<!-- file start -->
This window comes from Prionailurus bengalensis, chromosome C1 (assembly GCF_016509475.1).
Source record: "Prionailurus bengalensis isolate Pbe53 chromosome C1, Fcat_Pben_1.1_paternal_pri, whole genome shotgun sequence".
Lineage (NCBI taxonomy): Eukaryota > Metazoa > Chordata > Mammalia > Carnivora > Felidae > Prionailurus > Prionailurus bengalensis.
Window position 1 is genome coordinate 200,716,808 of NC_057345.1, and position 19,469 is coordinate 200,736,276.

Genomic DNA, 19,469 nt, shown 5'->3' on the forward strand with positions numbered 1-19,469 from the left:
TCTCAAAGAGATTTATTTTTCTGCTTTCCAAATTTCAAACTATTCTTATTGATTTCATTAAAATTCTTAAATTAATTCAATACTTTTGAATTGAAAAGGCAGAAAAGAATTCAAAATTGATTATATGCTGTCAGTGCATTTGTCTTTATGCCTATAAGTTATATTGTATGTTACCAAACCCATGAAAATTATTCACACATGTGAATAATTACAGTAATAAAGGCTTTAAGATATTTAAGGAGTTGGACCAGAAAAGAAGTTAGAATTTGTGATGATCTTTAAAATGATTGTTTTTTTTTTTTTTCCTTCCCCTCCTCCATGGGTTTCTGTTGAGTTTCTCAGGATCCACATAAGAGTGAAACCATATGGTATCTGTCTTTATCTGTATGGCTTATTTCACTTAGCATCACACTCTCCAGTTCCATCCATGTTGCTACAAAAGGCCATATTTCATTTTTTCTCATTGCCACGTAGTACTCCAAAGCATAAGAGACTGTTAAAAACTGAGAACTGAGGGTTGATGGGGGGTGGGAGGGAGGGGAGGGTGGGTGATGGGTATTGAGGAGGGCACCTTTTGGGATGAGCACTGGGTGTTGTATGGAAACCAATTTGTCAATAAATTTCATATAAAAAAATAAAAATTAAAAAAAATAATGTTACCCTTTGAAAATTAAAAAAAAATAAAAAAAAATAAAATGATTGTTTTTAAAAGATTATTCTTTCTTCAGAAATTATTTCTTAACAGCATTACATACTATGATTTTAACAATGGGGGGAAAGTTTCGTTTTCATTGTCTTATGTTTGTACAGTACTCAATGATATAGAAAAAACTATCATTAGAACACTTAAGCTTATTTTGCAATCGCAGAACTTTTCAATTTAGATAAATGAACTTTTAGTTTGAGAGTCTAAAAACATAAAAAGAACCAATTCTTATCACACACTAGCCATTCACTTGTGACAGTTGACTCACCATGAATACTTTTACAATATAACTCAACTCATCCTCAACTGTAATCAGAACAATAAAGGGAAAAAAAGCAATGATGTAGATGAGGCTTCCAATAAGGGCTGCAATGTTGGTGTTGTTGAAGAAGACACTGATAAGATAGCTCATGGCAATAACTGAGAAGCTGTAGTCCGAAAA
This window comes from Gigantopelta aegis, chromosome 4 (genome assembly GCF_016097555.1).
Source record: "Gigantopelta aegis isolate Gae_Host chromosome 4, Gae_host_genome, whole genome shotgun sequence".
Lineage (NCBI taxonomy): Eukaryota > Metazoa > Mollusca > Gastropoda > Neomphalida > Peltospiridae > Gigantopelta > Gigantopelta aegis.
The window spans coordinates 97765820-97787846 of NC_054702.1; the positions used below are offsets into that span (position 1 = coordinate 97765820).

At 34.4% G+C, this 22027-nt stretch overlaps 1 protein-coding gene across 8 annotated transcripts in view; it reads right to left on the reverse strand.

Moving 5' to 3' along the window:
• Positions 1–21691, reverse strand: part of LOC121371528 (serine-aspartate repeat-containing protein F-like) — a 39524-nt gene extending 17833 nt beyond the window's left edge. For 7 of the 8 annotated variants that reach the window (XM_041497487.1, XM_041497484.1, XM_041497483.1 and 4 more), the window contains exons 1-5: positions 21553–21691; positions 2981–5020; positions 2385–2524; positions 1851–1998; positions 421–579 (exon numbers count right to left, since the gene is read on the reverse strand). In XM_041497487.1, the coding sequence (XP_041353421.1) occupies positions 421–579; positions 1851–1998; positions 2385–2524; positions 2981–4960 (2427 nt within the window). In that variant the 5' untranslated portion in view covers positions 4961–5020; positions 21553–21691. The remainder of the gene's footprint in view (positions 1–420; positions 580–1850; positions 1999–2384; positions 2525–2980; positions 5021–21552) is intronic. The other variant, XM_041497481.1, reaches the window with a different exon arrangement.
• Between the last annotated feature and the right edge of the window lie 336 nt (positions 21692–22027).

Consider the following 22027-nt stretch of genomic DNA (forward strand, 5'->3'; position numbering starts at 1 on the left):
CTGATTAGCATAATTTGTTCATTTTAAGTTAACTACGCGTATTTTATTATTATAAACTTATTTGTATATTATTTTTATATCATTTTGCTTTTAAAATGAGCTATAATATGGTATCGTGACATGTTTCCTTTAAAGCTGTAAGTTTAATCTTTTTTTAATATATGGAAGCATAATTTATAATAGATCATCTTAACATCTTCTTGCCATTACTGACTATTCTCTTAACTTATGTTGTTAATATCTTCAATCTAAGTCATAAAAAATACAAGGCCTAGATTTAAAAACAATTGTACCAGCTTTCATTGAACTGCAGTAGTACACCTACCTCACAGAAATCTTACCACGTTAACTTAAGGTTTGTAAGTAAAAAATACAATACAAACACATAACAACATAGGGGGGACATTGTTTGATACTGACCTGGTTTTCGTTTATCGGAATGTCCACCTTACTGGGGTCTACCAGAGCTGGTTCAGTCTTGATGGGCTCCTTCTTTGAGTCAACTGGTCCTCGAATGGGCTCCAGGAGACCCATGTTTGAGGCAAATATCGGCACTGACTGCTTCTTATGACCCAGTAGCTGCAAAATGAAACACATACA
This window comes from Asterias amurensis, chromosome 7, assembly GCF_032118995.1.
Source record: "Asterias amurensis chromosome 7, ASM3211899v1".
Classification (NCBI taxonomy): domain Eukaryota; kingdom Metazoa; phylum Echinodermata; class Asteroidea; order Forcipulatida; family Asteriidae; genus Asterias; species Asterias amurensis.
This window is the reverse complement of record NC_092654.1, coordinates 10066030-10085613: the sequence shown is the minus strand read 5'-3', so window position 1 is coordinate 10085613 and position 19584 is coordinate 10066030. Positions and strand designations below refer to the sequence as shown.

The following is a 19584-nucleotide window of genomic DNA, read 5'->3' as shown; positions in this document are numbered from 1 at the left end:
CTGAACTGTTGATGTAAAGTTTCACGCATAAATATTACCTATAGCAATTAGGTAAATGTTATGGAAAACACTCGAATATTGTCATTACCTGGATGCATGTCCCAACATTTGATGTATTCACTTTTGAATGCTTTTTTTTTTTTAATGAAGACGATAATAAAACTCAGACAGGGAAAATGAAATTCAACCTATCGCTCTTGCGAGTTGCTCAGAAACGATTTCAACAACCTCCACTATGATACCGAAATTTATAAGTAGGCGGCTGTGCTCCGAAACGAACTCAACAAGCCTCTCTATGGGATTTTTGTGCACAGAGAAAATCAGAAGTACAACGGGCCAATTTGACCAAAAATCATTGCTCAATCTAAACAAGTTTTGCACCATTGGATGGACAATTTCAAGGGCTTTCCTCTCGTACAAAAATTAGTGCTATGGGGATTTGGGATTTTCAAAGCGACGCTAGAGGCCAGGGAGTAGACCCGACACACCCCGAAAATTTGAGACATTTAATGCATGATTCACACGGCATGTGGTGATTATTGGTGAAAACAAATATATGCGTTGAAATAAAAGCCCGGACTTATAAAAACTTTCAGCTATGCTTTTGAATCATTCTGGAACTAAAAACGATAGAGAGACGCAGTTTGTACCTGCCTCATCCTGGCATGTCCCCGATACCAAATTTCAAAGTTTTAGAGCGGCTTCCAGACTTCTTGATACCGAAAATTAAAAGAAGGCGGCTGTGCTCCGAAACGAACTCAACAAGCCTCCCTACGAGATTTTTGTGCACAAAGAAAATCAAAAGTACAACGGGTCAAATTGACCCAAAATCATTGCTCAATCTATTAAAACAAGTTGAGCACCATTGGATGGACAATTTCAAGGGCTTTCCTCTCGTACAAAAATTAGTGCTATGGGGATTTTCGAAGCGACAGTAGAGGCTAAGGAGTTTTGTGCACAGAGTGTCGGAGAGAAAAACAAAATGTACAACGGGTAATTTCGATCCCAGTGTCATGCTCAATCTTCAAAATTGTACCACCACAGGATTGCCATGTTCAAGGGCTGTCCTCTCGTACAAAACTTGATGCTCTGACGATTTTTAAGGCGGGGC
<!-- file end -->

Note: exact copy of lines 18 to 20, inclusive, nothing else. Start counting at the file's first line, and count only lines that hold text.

Source record: "Asterias amurensis chromosome 7, ASM3211899v1".
Classification (NCBI taxonomy): domain Eukaryota; kingdom Metazoa; phylum Echinodermata; class Asteroidea; order Forcipulatida; family Asteriidae; genus Asterias; species Asterias amurensis.
This window is the reverse complement of record NC_092654.1, coordinates 10066030-10085613: the sequence shown is the minus strand read 5'-3', so window position 1 is coordinate 10085613 and position 19584 is coordinate 10066030. Positions and strand designations below refer to the sequence as shown.